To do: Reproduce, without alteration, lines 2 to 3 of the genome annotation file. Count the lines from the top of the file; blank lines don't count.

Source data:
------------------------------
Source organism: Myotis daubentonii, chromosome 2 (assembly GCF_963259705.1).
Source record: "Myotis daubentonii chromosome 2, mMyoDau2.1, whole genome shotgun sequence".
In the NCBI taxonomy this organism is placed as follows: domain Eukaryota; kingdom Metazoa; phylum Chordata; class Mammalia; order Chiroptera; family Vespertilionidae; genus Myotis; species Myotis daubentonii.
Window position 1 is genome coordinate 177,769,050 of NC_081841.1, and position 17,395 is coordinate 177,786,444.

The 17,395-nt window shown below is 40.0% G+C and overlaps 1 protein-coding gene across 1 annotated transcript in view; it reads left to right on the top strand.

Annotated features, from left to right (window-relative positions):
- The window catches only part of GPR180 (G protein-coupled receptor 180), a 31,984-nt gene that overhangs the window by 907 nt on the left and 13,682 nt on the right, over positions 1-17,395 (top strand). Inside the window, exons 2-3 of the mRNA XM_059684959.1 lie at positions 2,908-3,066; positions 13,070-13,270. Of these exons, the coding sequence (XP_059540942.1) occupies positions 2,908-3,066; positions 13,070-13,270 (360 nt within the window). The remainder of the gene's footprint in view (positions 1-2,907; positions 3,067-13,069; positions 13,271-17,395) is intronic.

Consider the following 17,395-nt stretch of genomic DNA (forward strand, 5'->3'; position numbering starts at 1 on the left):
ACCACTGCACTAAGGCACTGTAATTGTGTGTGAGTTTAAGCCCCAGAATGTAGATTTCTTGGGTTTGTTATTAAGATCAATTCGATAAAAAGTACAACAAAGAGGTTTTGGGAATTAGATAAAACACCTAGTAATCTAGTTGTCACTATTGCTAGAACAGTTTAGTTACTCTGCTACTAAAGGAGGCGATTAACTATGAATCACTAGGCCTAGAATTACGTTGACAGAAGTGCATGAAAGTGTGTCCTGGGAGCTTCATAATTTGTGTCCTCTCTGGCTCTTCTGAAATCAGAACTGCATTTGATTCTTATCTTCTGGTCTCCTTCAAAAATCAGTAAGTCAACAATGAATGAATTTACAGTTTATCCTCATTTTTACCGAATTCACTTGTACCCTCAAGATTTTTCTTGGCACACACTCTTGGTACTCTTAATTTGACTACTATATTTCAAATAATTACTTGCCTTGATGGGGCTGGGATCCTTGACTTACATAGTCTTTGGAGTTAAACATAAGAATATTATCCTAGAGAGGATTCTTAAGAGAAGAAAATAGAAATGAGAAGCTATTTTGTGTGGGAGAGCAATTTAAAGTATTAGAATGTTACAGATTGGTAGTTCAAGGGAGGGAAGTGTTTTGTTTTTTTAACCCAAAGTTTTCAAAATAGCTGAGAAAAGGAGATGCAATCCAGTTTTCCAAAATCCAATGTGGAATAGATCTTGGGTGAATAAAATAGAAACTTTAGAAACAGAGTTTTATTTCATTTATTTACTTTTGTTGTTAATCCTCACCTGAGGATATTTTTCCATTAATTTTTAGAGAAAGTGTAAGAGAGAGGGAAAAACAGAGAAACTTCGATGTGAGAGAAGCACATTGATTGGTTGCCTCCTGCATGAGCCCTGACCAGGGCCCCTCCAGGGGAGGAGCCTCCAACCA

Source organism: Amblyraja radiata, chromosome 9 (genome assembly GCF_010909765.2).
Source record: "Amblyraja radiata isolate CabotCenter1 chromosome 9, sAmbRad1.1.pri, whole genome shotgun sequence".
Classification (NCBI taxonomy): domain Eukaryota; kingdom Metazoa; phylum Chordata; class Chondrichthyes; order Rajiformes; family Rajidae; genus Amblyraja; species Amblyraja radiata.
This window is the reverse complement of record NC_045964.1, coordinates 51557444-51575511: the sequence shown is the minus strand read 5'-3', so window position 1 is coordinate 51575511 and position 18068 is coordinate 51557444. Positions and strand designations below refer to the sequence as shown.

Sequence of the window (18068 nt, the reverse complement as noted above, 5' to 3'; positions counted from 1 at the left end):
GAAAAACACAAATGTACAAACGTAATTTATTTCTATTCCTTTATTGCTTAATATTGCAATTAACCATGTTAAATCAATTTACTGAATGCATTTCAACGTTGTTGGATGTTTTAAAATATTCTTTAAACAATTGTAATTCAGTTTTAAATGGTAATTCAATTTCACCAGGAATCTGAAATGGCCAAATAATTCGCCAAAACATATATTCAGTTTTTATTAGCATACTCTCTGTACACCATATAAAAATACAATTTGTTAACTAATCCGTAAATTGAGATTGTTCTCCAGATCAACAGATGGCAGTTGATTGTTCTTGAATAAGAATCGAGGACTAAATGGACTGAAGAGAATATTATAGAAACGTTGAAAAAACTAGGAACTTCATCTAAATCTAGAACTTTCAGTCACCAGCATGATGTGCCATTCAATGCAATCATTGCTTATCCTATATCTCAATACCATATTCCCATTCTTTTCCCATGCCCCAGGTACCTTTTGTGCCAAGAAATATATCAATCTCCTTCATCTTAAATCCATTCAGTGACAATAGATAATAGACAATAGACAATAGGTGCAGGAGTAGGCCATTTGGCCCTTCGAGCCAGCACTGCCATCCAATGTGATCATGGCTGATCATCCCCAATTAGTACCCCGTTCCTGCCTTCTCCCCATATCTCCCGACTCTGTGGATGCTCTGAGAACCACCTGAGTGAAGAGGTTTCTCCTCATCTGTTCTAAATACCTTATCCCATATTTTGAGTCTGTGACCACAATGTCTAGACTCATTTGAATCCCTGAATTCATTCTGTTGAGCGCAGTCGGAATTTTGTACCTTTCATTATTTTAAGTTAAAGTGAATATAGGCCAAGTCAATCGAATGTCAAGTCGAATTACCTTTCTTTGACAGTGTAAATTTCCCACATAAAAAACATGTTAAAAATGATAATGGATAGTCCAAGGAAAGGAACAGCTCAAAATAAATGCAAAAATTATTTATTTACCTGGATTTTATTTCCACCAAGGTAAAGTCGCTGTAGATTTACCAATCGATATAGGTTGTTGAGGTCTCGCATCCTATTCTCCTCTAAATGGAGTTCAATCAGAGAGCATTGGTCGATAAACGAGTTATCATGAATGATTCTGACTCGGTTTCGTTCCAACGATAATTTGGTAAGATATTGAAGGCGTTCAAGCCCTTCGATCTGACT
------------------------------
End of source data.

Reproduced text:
Source record: "Myotis daubentonii chromosome 2, mMyoDau2.1, whole genome shotgun sequence".
In the NCBI taxonomy this organism is placed as follows: domain Eukaryota; kingdom Metazoa; phylum Chordata; class Mammalia; order Chiroptera; family Vespertilionidae; genus Myotis; species Myotis daubentonii.